Hromadske Radio: “There were Ukrainians who saved Jews.” – Professor Shimon Redlich

redlichWelcome to all our listeners of Hromadske Radio. I am Vakhtang Kipiani and the show “Encounters” is on the air. Our goal is to explore Ukrainian-Jewish relations from ancient times to the present. Our guest today is a person with an extraordinary destiny, a professor of Ben-Gurion University, the historian Shimon Redlich. The project “Encounters” is supported by the Ukrainian Jewish Encounter.

He was a Jewish boy from the city of Berezhany in the Ternopil region, where Jews, Poles, and Ukrainians lived together and apart before the Second World War. The boy, along with his entire family, survived the Holocaust, and that was very rare for his compatriots at that time. He was then repatriated via Poland to Israel and finally became the world-renowned Professor Shimon Redlich. He is a history professor from Ben-Gurion University, and today we are going to talk about his personal Jewish story in the Ukrainian context and about the role of Metropolitan Andrei Sheptytsky.

The first question professor. Why do we need many decades after the war a discussion about the Righteous, about people who were saviors? It seems like it was clear long ago who was right and who was wrong…

Images of the past influence people today. The image of the Pole and the Ukrainian in the Jewish community is mostly negative, for various reasons. It also seems to me that the topic of the Righteous of the world, whether Poles and Ukrainians, is very important and people should know that among Ukrainians who were killing or denouncing people to the Germans, there were also those who were saving lives.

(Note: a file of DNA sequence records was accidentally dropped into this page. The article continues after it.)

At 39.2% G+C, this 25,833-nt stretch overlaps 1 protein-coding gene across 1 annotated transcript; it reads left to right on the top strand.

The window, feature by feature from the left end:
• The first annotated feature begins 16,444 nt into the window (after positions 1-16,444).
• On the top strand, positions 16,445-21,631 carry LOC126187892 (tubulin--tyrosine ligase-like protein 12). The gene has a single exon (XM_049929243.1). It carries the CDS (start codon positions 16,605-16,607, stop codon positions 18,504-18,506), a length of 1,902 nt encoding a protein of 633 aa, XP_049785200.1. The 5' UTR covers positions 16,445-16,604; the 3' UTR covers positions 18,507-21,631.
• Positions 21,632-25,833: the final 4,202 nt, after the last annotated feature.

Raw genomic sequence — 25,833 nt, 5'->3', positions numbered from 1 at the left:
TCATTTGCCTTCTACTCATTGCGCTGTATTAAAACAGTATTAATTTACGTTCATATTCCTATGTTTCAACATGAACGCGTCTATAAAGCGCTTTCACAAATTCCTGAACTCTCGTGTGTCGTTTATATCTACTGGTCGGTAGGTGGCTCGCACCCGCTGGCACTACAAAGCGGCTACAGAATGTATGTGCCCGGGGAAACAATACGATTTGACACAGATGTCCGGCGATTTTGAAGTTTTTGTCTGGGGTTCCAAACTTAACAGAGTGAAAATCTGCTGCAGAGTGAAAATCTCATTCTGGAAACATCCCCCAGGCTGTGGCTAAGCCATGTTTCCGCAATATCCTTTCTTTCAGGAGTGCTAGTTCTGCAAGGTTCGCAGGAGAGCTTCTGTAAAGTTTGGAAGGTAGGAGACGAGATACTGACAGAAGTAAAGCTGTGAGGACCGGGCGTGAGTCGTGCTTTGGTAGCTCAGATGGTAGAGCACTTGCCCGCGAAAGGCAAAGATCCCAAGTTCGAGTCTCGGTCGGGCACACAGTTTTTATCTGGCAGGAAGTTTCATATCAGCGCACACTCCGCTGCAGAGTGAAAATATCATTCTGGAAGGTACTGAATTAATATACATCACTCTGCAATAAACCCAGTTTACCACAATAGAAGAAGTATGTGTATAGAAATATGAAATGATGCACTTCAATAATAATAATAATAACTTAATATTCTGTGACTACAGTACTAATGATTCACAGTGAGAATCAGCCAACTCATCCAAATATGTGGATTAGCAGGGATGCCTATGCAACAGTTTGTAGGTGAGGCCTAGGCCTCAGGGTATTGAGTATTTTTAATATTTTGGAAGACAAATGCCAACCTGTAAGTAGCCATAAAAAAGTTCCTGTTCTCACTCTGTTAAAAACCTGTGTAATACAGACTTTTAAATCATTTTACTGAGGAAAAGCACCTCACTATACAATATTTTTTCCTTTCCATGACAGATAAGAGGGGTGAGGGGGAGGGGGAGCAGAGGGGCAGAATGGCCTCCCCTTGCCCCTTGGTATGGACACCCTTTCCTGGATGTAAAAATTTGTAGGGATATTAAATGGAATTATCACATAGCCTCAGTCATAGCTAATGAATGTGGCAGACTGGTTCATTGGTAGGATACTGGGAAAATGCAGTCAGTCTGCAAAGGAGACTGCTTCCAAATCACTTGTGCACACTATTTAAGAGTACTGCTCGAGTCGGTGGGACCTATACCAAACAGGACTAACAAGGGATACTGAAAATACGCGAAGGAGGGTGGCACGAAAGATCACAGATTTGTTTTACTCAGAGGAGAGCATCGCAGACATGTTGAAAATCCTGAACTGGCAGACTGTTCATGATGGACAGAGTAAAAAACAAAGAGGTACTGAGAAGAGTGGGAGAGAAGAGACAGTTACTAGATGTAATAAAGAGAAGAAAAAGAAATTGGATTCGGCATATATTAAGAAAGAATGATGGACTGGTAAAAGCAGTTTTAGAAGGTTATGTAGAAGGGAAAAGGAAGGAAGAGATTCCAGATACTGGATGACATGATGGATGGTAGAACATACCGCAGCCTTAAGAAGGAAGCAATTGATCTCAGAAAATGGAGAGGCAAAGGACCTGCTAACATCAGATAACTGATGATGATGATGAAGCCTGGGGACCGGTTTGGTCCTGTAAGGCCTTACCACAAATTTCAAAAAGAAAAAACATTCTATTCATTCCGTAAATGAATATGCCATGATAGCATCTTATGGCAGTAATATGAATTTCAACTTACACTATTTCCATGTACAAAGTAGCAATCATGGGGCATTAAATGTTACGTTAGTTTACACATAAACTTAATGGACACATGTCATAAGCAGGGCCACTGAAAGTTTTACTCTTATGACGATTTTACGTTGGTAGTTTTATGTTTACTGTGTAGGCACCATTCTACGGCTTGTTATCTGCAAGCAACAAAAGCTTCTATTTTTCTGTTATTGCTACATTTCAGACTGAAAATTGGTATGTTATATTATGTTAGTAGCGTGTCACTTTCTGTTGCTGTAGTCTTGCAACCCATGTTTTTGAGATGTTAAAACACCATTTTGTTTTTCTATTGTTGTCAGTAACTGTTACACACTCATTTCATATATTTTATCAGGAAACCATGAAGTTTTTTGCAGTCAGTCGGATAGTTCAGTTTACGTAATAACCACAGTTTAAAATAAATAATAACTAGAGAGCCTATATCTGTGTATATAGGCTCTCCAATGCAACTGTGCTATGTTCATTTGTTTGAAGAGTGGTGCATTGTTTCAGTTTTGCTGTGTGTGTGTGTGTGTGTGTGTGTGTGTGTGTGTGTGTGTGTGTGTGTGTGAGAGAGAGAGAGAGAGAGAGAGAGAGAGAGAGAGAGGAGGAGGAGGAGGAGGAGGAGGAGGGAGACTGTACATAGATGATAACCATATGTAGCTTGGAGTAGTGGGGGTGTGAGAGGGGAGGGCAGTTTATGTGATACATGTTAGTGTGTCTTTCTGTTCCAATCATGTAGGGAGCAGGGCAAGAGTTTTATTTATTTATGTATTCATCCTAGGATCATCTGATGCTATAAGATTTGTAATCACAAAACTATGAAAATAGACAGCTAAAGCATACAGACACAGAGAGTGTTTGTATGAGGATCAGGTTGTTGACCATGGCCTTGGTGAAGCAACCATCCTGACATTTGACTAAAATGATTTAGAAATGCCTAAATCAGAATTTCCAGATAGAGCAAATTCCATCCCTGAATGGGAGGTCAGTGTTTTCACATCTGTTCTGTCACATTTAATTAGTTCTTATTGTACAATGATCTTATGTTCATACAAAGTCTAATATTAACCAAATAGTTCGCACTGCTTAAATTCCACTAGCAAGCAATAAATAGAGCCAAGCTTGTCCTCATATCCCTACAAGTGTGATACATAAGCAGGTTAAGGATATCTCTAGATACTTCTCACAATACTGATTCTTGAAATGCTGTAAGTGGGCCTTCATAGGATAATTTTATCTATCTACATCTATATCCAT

And the voice of those who were saved, those whose biography is very similar to yours, is it possible to hear that voice in the Jewish community?

It is heard, of course, but not that often.

But why? There is a stereotype that Jews are a nation that remembers their past and builds the present on its basis…

Every nation builds its future on what is the most convenient for them. It is not always the historical truth.

Those Ukrainians and Poles who you remember from your childhood, how did they treat you as a Jewish child?

I have only good childhood memories. We were neighbors with the Poles, and my nurse was a Ukrainian woman. I even remember a children’s poem that she taught me in the Ukrainian language. Our family also had a large shop in the market of Berezhany, in Western Ukraine, in prewar Polish Galicia, and a lot of people from the villages visited almost every day to buy fabric. They were our customers. As I wrote in my book about Berezhany, we lived together and apart. On one hand we had connections, and on the other hand we lived separately.

And the separation? Was that tied with religion?

Religion, language, and traditions. Various things. We were together economically. There was our store, and Polish and Ukrainian peasants came there from the villages. And if there were friendly relations, it was more with Poles than with the Ukrainians.